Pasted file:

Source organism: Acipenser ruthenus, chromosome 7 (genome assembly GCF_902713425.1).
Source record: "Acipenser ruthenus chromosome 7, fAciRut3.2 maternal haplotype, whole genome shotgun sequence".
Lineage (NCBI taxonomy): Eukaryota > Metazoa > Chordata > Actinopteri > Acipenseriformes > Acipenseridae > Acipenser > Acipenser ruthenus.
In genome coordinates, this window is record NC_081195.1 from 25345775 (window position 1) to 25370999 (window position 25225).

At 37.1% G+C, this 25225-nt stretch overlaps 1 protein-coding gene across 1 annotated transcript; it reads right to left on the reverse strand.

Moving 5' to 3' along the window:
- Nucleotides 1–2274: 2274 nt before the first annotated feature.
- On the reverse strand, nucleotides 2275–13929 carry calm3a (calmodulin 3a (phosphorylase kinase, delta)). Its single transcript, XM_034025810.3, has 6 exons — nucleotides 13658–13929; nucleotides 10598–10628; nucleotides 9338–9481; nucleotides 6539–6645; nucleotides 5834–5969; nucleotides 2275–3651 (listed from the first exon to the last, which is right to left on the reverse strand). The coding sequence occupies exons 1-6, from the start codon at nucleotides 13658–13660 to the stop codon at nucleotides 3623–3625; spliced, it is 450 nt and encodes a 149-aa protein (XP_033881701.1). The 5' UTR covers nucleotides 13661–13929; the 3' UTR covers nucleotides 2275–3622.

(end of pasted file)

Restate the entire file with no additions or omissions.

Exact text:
Source organism: Acipenser ruthenus, chromosome 7 (genome assembly GCF_902713425.1).
Source record: "Acipenser ruthenus chromosome 7, fAciRut3.2 maternal haplotype, whole genome shotgun sequence".
Lineage (NCBI taxonomy): Eukaryota > Metazoa > Chordata > Actinopteri > Acipenseriformes > Acipenseridae > Acipenser > Acipenser ruthenus.
In genome coordinates, this window is record NC_081195.1 from 25345775 (window position 1) to 25370999 (window position 25225).

At 37.1% G+C, this 25225-nt stretch overlaps 1 protein-coding gene across 1 annotated transcript; it reads right to left on the reverse strand.

Moving 5' to 3' along the window:
- Nucleotides 1–2274: 2274 nt before the first annotated feature.
- On the reverse strand, nucleotides 2275–13929 carry calm3a (calmodulin 3a (phosphorylase kinase, delta)). Its single transcript, XM_034025810.3, has 6 exons — nucleotides 13658–13929; nucleotides 10598–10628; nucleotides 9338–9481; nucleotides 6539–6645; nucleotides 5834–5969; nucleotides 2275–3651 (listed from the first exon to the last, which is right to left on the reverse strand). The coding sequence occupies exons 1-6, from the start codon at nucleotides 13658–13660 to the stop codon at nucleotides 3623–3625; spliced, it is 450 nt and encodes a 149-aa protein (XP_033881701.1). The 5' UTR covers nucleotides 13661–13929; the 3' UTR covers nucleotides 2275–3622.